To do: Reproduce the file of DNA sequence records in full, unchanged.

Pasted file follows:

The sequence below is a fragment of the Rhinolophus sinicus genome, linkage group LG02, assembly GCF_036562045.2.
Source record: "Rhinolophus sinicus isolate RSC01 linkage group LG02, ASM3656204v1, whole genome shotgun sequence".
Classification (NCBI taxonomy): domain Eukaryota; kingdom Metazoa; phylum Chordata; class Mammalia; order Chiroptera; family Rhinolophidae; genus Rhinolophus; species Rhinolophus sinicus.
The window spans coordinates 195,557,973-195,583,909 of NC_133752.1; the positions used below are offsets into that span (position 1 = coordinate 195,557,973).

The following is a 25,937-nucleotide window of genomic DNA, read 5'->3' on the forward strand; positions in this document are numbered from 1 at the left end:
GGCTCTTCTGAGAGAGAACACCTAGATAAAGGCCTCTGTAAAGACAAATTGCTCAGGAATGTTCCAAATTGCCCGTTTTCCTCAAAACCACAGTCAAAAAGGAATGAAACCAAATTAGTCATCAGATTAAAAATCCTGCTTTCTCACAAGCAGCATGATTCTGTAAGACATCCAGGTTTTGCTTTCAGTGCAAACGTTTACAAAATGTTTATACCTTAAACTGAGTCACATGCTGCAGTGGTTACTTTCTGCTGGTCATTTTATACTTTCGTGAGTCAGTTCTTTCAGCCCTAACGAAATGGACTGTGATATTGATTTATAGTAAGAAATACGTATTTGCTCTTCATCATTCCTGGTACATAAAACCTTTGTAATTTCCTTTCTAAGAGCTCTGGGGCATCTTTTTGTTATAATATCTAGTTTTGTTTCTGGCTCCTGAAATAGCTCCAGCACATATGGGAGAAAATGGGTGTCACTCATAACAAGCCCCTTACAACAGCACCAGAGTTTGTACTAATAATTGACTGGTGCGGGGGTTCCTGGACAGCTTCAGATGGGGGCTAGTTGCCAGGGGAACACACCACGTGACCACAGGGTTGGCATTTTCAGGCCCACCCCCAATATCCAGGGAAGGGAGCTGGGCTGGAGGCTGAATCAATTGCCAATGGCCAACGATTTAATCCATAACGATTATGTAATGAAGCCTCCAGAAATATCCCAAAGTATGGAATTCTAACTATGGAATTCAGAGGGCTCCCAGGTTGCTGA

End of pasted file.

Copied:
The sequence below is a fragment of the Rhinolophus sinicus genome, linkage group LG02, assembly GCF_036562045.2.
Source record: "Rhinolophus sinicus isolate RSC01 linkage group LG02, ASM3656204v1, whole genome shotgun sequence".
Classification (NCBI taxonomy): domain Eukaryota; kingdom Metazoa; phylum Chordata; class Mammalia; order Chiroptera; family Rhinolophidae; genus Rhinolophus; species Rhinolophus sinicus.
The window spans coordinates 195,557,973-195,583,909 of NC_133752.1; the positions used below are offsets into that span (position 1 = coordinate 195,557,973).

The following is a 25,937-nucleotide window of genomic DNA, read 5'->3' on the forward strand; positions in this document are numbered from 1 at the left end:
GGCTCTTCTGAGAGAGAACACCTAGATAAAGGCCTCTGTAAAGACAAATTGCTCAGGAATGTTCCAAATTGCCCGTTTTCCTCAAAACCACAGTCAAAAAGGAATGAAACCAAATTAGTCATCAGATTAAAAATCCTGCTTTCTCACAAGCAGCATGATTCTGTAAGACATCCAGGTTTTGCTTTCAGTGCAAACGTTTACAAAATGTTTATACCTTAAACTGAGTCACATGCTGCAGTGGTTACTTTCTGCTGGTCATTTTATACTTTCGTGAGTCAGTTCTTTCAGCCCTAACGAAATGGACTGTGATATTGATTTATAGTAAGAAATACGTATTTGCTCTTCATCATTCCTGGTACATAAAACCTTTGTAATTTCCTTTCTAAGAGCTCTGGGGCATCTTTTTGTTATAATATCTAGTTTTGTTTCTGGCTCCTGAAATAGCTCCAGCACATATGGGAGAAAATGGGTGTCACTCATAACAAGCCCCTTACAACAGCACCAGAGTTTGTACTAATAATTGACTGGTGCGGGGGTTCCTGGACAGCTTCAGATGGGGGCTAGTTGCCAGGGGAACACACCACGTGACCACAGGGTTGGCATTTTCAGGCCCACCCCCAATATCCAGGGAAGGGAGCTGGGCTGGAGGCTGAATCAATTGCCAATGGCCAACGATTTAATCCATAACGATTATGTAATGAAGCCTCCAGAAATATCCCAAAGTATGGAATTCTAACTATGGAATTCAGAGGGCTCCCAGGTTGCTGA